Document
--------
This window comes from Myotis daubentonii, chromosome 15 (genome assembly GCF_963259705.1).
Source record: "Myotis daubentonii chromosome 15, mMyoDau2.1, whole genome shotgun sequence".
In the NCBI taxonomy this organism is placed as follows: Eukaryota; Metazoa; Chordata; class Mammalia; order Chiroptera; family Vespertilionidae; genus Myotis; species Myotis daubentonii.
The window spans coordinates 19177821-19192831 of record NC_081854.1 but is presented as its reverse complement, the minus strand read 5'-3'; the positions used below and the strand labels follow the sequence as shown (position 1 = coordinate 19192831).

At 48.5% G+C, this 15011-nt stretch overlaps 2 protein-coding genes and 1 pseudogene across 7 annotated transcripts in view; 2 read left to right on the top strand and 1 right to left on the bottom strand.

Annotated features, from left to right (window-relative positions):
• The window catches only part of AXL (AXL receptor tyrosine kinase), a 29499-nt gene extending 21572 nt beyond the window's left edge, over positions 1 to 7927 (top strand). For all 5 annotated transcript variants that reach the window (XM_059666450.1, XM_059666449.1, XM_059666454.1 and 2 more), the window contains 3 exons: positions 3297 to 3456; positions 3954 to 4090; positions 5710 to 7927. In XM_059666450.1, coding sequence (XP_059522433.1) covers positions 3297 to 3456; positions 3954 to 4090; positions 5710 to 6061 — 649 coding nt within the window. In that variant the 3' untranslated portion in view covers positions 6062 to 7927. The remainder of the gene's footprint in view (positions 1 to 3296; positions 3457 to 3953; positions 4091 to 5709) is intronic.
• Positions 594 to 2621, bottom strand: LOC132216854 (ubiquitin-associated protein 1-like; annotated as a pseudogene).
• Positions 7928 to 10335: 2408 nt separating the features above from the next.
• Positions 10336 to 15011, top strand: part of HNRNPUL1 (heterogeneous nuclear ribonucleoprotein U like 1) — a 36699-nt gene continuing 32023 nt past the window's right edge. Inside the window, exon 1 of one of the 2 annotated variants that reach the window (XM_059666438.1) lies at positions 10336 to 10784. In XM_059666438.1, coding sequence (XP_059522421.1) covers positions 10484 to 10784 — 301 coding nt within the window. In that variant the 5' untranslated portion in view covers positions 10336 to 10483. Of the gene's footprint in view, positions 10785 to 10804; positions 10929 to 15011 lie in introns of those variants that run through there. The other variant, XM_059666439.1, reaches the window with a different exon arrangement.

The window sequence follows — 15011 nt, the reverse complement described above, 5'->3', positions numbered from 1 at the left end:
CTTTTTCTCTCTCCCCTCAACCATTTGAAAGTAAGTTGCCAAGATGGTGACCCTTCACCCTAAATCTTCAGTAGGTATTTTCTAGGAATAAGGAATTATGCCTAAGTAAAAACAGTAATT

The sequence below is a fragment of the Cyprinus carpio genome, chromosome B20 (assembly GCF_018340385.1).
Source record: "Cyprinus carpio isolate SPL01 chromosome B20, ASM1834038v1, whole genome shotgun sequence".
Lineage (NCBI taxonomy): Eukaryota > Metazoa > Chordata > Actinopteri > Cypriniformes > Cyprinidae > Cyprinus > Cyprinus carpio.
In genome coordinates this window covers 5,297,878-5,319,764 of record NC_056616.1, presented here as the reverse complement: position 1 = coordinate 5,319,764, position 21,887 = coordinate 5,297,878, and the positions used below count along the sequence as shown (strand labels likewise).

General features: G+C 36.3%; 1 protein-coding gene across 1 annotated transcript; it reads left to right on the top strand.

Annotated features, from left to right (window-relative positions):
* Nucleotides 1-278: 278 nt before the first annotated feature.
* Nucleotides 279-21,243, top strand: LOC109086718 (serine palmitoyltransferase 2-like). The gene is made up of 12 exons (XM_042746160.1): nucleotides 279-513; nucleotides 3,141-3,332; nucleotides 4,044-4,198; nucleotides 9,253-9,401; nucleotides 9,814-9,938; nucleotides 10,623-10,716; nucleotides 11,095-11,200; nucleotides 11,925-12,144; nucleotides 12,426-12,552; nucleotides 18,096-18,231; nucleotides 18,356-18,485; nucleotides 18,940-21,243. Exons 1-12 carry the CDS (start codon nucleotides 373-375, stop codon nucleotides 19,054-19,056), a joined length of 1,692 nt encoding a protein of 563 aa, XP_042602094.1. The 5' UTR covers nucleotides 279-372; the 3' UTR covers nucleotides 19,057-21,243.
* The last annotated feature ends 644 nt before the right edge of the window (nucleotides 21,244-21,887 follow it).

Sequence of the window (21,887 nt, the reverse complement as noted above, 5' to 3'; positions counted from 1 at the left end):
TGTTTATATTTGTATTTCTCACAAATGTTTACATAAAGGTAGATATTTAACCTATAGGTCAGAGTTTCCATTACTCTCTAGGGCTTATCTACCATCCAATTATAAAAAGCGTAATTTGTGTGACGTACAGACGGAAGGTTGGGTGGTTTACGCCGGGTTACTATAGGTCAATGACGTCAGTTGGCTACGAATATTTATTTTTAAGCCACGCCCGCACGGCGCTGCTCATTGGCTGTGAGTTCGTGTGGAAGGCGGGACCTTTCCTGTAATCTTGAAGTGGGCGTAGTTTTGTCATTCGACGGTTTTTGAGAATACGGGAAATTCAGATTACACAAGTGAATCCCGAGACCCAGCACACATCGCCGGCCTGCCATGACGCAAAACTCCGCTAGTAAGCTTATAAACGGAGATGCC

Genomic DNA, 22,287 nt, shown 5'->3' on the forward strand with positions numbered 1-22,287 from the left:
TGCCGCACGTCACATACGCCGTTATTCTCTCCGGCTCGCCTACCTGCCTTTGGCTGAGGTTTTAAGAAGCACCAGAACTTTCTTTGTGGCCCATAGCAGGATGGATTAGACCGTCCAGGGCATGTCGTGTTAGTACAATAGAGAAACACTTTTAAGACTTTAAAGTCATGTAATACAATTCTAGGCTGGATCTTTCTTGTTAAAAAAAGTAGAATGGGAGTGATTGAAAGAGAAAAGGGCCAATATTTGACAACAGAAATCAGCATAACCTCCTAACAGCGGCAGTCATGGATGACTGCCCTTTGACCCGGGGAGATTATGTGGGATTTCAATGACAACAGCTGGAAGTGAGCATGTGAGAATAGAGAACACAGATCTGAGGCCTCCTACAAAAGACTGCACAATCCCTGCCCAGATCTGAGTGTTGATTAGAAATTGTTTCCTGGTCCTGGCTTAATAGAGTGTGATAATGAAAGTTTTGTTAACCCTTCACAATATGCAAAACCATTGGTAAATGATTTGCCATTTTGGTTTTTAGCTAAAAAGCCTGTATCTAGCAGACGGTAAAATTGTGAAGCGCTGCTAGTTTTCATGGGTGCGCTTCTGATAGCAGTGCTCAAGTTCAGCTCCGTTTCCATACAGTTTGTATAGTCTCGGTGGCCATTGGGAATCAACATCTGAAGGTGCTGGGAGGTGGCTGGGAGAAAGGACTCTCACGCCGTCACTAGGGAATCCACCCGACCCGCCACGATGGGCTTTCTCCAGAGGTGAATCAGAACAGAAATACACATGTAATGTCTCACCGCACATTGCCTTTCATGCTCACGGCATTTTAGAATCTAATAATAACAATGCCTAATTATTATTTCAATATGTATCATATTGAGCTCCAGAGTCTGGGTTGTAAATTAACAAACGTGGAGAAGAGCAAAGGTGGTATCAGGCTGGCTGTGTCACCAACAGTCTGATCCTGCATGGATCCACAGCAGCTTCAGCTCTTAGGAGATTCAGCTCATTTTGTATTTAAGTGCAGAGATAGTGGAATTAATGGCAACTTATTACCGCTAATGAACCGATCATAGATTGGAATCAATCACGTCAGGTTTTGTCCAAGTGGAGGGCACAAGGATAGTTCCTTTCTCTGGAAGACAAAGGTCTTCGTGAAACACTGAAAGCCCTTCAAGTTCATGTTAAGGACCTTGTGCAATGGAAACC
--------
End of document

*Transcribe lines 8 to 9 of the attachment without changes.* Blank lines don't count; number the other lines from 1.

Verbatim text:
• Positions 594 to 2621, bottom strand: LOC132216854 (ubiquitin-associated protein 1-like; annotated as a pseudogene).
• Positions 7928 to 10335: 2408 nt separating the features above from the next.